Sunday, March 21, 2004

Marginal Revolution: Born to Sue?

Alex Tabarrok has posted a story about legal intimidation and intellectual dishonesty that deserves to get wider circulation.

Frank Sulloway's Born to Rebel (BTR) was a smash hit when it was published in 1996. Sulloway's thesis, that laterborns are born to rebel while first-borns are conformist defenders of the status quo, was initially greeted with some skepticism among experts who knew of an earlier review of the large literature on birth order that had found little evidence for an effect on personality. The thesis struck a cord with the public, however, and Sulloway seemed to have gathered so much data from so many different sources (including scientific revolutions, political revolutions, religious revolutions etc.) that with a few exceptions (such as the great Judith Harris) the book won over skeptics and carried the day. Michael Shermer, Mr. Skepticism himself, said, for example, that Born to Rebel was "the most rigorously scientific work of history every written."

Two devastating studies of BTR, however, have just now been published in the September 2000 issue of Politics and the Life Sciences (alas this issue is not online, perhaps for reasons discussed below). After exhaustive efforts, the studies failed to replicate key results in BTR - that is the authors tried to replicate what Sulloway said he did, on the data that he said he used and they could not reproduce anything close to his results. Now, you may be asking, how it is that the September 2000 issue of PLS has only now been published? And therein lies a story.

When Politics and the Life Sciences decided to publish the initial critique of BTR by Frederic Townsend, after peer review by four referees, it invited Sulloway to respond along with a number of others in a roundtable format that they had used in previous debates. Sulloway was guaranteed ample room to respond to Townsend and was invited to submit his own names for roundtable participants. He initially agreed but shortly thereafter he wrote to Gary Johnson, the editor of the journal, threatening that if the critique were published he would sue both the journal and the editor personally for what he considered to be defamation.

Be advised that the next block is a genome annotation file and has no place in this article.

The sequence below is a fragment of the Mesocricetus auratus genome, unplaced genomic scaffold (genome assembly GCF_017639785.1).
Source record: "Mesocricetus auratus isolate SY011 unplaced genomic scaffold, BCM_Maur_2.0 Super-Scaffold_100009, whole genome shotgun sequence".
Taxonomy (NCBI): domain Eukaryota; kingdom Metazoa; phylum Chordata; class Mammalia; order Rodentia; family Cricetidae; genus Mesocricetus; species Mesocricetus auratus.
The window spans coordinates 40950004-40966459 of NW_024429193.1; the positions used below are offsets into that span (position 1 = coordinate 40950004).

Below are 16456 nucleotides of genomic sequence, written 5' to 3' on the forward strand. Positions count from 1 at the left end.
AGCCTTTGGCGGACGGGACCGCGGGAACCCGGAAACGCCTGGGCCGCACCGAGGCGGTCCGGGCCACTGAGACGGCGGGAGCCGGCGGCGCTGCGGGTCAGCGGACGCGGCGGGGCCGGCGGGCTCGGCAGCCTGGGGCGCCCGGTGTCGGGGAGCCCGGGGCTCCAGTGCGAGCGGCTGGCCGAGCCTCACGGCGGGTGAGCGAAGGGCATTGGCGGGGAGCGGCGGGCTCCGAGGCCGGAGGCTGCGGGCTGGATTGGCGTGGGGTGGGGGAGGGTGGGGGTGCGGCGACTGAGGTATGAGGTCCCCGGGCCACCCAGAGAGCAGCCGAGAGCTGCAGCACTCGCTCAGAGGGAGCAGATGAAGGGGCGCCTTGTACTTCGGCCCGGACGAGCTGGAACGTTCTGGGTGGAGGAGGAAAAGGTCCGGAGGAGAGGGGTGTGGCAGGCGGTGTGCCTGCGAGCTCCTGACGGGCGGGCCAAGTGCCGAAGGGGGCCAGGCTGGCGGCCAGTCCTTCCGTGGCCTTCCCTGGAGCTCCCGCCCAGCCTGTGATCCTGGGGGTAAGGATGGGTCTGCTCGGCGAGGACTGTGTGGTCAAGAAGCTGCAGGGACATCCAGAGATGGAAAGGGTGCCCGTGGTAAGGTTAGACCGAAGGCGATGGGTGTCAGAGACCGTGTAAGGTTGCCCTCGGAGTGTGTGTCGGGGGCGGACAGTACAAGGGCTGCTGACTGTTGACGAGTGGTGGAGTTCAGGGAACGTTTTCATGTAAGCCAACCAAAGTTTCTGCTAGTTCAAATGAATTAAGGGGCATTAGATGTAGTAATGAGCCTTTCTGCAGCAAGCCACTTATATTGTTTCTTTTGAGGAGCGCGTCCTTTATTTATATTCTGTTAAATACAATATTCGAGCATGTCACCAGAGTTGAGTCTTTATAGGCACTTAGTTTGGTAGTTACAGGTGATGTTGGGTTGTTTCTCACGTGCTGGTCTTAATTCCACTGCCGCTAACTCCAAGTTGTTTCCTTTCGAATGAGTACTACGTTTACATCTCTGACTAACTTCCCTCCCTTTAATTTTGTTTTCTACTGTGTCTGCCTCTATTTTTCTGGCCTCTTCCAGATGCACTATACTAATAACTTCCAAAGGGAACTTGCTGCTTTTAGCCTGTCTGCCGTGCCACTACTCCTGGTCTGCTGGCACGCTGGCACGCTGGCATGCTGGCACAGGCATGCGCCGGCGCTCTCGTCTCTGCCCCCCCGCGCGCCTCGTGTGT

I suggest reading the rest of Tabarrok's post. I'll just add that I find it amazing that individuals can be so brazenly dishonest, publishers can be so cowardly, and the American legal system so open to abuse that this sort of intimidatory behavior can be used to effectively stifle criticism.

NB - On an entirely different note, this post by Tyler Cowen on this study of health outcomes in the former communist countries of Eastern Europe points to some interesting conclusions, perhaps the most notable of which is that "capitalism" per se is not to blame for Russia's decline in life expectancy - contrary to the arguments of many on the far left. This ought to have been obvious a long time ago, had anyone previously bothered to compare Russian health outcomes with those in states like Poland and the Czech Republic.